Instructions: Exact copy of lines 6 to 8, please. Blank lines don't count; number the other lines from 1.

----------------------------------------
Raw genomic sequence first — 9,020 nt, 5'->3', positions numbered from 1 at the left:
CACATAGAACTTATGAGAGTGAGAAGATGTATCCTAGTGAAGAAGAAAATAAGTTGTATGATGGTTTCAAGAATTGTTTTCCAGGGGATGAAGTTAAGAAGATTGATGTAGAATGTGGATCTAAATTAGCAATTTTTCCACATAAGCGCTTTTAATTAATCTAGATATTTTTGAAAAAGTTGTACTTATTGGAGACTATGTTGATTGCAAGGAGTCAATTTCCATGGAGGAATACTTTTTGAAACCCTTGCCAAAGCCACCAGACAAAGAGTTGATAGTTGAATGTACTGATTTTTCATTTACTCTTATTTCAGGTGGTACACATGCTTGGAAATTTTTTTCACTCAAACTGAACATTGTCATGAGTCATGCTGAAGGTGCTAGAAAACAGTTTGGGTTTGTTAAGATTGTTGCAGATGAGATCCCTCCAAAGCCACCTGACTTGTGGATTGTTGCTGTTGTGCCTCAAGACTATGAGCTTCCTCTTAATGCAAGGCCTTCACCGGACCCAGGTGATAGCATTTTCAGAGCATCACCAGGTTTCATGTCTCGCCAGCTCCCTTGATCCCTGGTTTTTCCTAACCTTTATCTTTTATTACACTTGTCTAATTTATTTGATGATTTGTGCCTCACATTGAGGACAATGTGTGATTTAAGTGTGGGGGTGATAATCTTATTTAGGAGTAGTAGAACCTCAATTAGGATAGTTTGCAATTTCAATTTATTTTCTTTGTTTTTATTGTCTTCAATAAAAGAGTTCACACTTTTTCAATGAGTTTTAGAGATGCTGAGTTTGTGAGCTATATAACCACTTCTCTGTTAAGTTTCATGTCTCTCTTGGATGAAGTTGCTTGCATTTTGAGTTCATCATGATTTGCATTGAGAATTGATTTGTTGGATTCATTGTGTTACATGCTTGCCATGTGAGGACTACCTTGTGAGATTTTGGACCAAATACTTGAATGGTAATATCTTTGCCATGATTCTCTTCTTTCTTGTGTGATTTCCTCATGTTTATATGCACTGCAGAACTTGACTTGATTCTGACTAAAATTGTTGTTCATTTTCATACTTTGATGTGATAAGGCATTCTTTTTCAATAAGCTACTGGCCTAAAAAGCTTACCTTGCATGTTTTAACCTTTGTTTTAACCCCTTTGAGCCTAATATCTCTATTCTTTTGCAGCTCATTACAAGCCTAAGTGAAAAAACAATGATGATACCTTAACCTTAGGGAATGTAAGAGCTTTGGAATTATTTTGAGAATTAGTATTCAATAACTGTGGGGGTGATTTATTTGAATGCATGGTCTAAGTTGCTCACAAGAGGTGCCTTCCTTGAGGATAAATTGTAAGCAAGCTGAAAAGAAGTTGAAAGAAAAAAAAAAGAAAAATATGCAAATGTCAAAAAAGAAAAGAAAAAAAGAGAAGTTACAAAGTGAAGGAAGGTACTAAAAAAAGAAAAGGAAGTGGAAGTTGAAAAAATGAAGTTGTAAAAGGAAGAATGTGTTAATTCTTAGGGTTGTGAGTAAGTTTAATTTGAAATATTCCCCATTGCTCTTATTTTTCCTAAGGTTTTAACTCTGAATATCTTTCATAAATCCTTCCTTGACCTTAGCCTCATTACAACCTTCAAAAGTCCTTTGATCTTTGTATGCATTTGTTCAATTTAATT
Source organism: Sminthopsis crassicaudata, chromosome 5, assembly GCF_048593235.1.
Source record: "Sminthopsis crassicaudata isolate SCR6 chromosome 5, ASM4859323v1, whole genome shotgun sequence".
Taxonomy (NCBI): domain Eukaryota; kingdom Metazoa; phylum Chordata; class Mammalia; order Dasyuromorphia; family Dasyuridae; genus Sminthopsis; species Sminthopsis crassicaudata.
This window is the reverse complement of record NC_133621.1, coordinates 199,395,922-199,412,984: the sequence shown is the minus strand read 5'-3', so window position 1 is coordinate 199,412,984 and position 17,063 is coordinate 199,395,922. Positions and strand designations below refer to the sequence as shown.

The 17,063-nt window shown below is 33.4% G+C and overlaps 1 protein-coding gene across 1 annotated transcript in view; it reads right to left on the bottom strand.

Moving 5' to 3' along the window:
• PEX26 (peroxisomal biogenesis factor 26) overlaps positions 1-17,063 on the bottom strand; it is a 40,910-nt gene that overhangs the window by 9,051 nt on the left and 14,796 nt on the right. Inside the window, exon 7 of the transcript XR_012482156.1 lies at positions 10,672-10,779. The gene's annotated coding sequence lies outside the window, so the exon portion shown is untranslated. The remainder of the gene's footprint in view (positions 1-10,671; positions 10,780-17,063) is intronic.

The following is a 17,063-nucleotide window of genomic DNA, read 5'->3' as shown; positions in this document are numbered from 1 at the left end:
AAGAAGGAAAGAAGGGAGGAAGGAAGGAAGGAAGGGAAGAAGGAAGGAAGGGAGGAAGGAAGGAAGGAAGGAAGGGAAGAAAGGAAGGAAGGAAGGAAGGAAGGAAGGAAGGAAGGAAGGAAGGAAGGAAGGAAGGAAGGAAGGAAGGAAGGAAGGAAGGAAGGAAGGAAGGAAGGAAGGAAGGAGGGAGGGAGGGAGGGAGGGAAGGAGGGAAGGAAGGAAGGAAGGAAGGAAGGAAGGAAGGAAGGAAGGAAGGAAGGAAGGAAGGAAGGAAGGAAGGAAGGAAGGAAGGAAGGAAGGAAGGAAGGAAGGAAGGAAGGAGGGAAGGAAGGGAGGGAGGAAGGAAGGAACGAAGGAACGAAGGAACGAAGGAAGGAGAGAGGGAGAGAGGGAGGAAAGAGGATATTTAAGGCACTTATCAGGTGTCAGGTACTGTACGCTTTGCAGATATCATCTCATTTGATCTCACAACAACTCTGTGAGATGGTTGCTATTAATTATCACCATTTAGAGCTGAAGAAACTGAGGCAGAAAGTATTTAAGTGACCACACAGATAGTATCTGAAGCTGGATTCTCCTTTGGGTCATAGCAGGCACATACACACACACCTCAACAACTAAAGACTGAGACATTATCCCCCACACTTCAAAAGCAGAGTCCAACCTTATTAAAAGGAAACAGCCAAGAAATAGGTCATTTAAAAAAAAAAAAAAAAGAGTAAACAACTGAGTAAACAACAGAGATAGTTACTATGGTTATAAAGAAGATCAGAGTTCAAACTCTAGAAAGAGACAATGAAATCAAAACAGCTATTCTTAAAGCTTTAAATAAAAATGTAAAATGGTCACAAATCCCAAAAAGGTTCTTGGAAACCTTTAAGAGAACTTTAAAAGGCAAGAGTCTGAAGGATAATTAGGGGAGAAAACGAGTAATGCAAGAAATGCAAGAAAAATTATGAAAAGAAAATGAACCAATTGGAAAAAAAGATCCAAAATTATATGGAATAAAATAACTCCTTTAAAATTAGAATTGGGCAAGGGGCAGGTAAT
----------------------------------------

This window is the reverse complement of record NC_133621.1, coordinates 199,395,922-199,412,984: the sequence shown is the minus strand read 5'-3', so window position 1 is coordinate 199,412,984 and position 17,063 is coordinate 199,395,922. Positions and strand designations below refer to the sequence as shown.

The 17,063-nt window shown below is 33.4% G+C and overlaps 1 protein-coding gene across 1 annotated transcript in view; it reads right to left on the bottom strand.

Moving 5' to 3' along the window: